The Coalition’s purpose is to create and share a set of industry-endorsed resources that will empower school communities across America in the ongoing support of their grieving students.

  • What's Your Grief is, quite simply, a website about grief. The co-authors of the site are Baltimore-based mental health professionals with 20+ years of experience in grief and bereavement, and both have experienced the death of a parent and have dealt with life after that loss. Their mission is to promote grief education, exploration, and expression in both practical and creative ways.

  • The Widowed Parent project is committed to supporting widowed mothers and fathers with children in the home. They started in 2010 with a support group for fathers who had lost their spouses to cancer. The men in the group demonstrated firsthand the unique challenges facing widowed parents. The focus has expanded to include all widowed parents regardless of cause of death. The website and the current research project are their latest efforts to support — and learn about — widowed parents whose needs have been overlooked for far too long.

  • Return to Zero: HOPE is a nonprofit organization engaging a global community of bereaved parents and their health providers to improve mental health outcomes, while also advancing pregnancy and infant loss awareness, education, and support. They seek to transform the culture of silence and isolation around pregnancy and infant loss.

  • A college education is already a major financial challenge for most American families, but it becomes infinitely more difficult for a student when a parent dies, leaving little or no life insurance.

    Recognizing the character and perseverance that so many young people show in the face of such adversity, Life Happens sponsors the annual Life Lessons Scholarship Program for college students and college-bound high school seniors. Qualified entrants who submit essays or videos about how the death of a parent impacted their lives are eligible for scholarship money.

  • Not If But When encourages and supports sharing good books and stories about death and loss with children and teens throughout their lives. Death is a natural part of our time on earth together. Each of us will lose people important to us, and each of us will die. The question is not if, but when. Children and teens facing the loss of friends and family, or their own mortality, need help navigating the emotional, physical, and practical upheavals and restorations that are part of the natural process. Books offer opportunities to ask questions, wonder, and simply acknowledge the realities of their circumstances.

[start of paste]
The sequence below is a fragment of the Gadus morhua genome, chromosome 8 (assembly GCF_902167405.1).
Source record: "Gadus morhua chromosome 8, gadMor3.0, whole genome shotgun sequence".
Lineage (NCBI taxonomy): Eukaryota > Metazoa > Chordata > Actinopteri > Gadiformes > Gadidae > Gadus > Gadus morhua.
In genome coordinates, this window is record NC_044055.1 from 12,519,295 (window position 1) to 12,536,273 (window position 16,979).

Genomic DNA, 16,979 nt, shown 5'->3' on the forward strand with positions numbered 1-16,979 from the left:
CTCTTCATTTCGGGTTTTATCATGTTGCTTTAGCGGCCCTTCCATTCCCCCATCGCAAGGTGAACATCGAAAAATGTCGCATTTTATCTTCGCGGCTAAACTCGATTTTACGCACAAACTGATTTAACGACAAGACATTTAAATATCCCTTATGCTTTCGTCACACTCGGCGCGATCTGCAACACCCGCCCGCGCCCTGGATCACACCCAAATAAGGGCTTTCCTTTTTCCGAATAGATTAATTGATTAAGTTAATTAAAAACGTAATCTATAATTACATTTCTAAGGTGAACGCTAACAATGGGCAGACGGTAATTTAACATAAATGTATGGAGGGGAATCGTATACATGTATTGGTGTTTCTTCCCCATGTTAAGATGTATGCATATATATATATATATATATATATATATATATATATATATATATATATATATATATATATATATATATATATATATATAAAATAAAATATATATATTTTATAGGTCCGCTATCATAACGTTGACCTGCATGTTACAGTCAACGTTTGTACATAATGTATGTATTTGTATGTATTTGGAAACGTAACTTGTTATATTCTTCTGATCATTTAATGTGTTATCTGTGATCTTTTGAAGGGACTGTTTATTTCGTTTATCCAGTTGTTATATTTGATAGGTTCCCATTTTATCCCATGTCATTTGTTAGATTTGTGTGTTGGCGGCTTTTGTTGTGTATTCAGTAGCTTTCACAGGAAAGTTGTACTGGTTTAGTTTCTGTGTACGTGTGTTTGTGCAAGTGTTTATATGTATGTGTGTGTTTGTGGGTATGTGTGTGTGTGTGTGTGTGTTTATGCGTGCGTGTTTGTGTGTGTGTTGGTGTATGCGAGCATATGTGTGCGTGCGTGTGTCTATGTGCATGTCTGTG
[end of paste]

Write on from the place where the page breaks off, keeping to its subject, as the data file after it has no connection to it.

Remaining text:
• SLAP’D (Surviving Life After a Parent Dies) is a social media site for teens who have lost a parent to find hope and connection through shared experiences. SLAP’D offers articles, advice forums, an ask-an-expert column, and other resources for grieving teens.

  • The Centering Corporation is a non-profit 501(c)(3) organization dedicated to providing education on grief and loss for professionals and the families they serve. Centering Corporation offers a compilation of over 500 resources for grief and loss including Grief Digest magazine.

  • The National Foundation for Grieving Children, Teens and Families, A Little Hope's mission is to help provide grief counseling and bereavement support services to children and teens who have experienced the loss of a parent or a loved one, regardless of the circumstances of the death.

  • The simple fact that bereaved youth are not alone is one of the most important messages that a grieving child can receive. Through the Shared Grief Project, this message is communicated through the personal testaments of high-profile figures who can offer a sense of empathy, solidarity, and hope during a difficult time to grieving children and their families.

  • Family Lives On is a program that provides free direct services through the "Tradition Program", helping children continue traditions they used to celebrate with their deceased mother or father. Family Lives On provides all they need - amusement park tickets, baking ingredients, etc. for a surviving caregiver to experience the tradition with the child. It promotes intra-family connection and communication, provides ongoing support and helps maintain an emotional bond with their deceased parent.

  • 1 in 20 Children Loses a Parent Before Turning 16. Inheritance of Hope uniquely serves these children and their families with legacy development resources and community support. Their signature offering is the life-changing Legacy Retreat®, an all-expenses-paid experience where families create lifelong memories and receive tools to navigate the challenges of terminal illness.